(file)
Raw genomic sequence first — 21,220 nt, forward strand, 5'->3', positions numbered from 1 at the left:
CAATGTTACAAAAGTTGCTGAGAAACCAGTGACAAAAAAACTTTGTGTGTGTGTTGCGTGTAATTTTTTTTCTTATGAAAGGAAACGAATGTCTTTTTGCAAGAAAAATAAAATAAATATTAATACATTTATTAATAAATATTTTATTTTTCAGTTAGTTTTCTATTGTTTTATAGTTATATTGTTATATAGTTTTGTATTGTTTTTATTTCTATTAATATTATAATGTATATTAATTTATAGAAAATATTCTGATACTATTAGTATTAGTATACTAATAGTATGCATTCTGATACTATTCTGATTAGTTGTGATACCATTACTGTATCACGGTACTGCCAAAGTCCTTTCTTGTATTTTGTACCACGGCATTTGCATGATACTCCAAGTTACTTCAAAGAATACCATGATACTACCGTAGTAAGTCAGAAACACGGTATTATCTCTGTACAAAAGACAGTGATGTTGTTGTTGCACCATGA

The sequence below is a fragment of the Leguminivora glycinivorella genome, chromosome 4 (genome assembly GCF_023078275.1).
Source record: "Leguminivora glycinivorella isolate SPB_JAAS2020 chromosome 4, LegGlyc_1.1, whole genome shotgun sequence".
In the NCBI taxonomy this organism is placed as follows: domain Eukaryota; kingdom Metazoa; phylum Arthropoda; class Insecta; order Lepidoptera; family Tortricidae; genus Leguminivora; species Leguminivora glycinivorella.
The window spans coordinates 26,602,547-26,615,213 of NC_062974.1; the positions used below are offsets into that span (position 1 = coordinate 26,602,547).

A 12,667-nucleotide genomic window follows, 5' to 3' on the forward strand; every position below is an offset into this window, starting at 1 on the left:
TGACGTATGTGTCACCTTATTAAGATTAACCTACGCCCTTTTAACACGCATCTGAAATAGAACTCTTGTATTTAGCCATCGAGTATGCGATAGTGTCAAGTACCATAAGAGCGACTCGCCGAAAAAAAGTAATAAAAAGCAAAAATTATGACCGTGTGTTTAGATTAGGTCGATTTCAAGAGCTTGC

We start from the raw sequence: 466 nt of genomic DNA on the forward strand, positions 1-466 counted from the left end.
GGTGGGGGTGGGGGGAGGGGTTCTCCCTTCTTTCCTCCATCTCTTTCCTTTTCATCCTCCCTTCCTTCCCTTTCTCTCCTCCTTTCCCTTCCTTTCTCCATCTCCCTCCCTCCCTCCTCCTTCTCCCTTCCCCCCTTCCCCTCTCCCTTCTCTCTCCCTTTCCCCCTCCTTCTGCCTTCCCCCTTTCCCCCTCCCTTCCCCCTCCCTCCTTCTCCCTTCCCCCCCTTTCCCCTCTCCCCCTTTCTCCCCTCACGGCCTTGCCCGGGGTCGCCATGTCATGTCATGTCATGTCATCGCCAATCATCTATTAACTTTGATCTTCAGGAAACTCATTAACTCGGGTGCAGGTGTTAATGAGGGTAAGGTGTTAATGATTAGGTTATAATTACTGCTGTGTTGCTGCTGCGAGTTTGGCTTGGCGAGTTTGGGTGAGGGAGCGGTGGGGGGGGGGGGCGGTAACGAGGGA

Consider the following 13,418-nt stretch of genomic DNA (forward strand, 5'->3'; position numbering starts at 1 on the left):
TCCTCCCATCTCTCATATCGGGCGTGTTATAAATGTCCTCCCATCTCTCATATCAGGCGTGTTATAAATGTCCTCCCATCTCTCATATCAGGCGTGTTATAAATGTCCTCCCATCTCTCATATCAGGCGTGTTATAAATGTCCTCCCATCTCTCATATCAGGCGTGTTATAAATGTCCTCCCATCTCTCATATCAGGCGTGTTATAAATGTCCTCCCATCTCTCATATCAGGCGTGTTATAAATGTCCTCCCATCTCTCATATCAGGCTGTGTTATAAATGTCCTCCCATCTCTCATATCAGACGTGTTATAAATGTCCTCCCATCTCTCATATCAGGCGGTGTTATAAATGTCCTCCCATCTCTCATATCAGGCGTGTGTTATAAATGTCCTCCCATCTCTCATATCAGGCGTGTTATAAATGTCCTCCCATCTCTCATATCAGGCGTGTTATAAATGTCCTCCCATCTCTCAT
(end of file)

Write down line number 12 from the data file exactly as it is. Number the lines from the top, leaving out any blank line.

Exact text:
TCCTCCCATCTCTCATATCGGGCGTGTTATAAATGTCCTCCCATCTCTCATATCAGGCGTGTTATAAATGTCCTCCCATCTCTCATATCAGGCGTGTTATAAATGTCCTCCCATCTCTCATATCAGGCGTGTTATAAATGTCCTCCCATCTCTCATATCAGGCGTGTTATAAATGTCCTCCCATCTCTCATATCAGGCGTGTTATAAATGTCCTCCCATCTCTCATATCAGGCGTGTTATAAATGTCCTCCCATCTCTCATATCAGGCTGTGTTATAAATGTCCTCCCATCTCTCATATCAGACGTGTTATAAATGTCCTCCCATCTCTCATATCAGGCGGTGTTATAAATGTCCTCCCATCTCTCATATCAGGCGTGTGTTATAAATGTCCTCCCATCTCTCATATCAGGCGTGTTATAAATGTCCTCCCATCTCTCATATCAGGCGTGTTATAAATGTCCTCCCATCTCTCAT